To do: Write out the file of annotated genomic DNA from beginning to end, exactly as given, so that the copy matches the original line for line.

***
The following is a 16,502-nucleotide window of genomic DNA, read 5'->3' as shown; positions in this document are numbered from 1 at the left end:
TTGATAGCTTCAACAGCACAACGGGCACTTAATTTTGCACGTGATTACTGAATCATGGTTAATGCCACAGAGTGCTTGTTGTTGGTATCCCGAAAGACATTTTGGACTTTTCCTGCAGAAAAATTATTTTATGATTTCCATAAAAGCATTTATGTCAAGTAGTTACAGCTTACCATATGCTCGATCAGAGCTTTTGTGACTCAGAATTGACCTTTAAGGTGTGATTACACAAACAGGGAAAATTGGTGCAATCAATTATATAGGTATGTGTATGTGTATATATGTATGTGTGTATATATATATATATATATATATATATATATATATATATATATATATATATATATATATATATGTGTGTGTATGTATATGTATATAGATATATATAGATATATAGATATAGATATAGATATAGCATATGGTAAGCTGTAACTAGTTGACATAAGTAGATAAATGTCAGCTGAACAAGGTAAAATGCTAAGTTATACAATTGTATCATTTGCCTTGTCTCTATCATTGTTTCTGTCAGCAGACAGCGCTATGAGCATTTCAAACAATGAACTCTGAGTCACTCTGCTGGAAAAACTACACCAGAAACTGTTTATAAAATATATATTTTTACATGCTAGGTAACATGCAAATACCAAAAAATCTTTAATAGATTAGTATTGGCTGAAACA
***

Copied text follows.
The following is a 16,502-nucleotide window of genomic DNA, read 5'->3' as shown; positions in this document are numbered from 1 at the left end:
TTGATAGCTTCAACAGCACAACGGGCACTTAATTTTGCACGTGATTACTGAATCATGGTTAATGCCACAGAGTGCTTGTTGTTGGTATCCCGAAAGACATTTTGGACTTTTCCTGCAGAAAAATTATTTTATGATTTCCATAAAAGCATTTATGTCAAGTAGTTACAGCTTACCATATGCTCGATCAGAGCTTTTGTGACTCAGAATTGACCTTTAAGGTGTGATTACACAAACAGGGAAAATTGGTGCAATCAATTATATAGGTATGTGTATGTGTATATATGTATGTGTGTATATATATATATATATATATATATATATATATATATATATATATATATATATATATATATATGTGTGTGTATGTATATGTATATAGATATATATAGATATATAGATATAGATATAGATATAGCATATGGTAAGCTGTAACTAGTTGACATAAGTAGATAAATGTCAGCTGAACAAGGTAAAATGCTAAGTTATACAATTGTATCATTTGCCTTGTCTCTATCATTGTTTCTGTCAGCAGACAGCGCTATGAGCATTTCAAACAATGAACTCTGAGTCACTCTGCTGGAAAAACTACACCAGAAACTGTTTATAAAATATATATTTTTACATGCTAGGTAACATGCAAATACCAAAAAATCTTTAATAGATTAGTATTGGCTGAAACA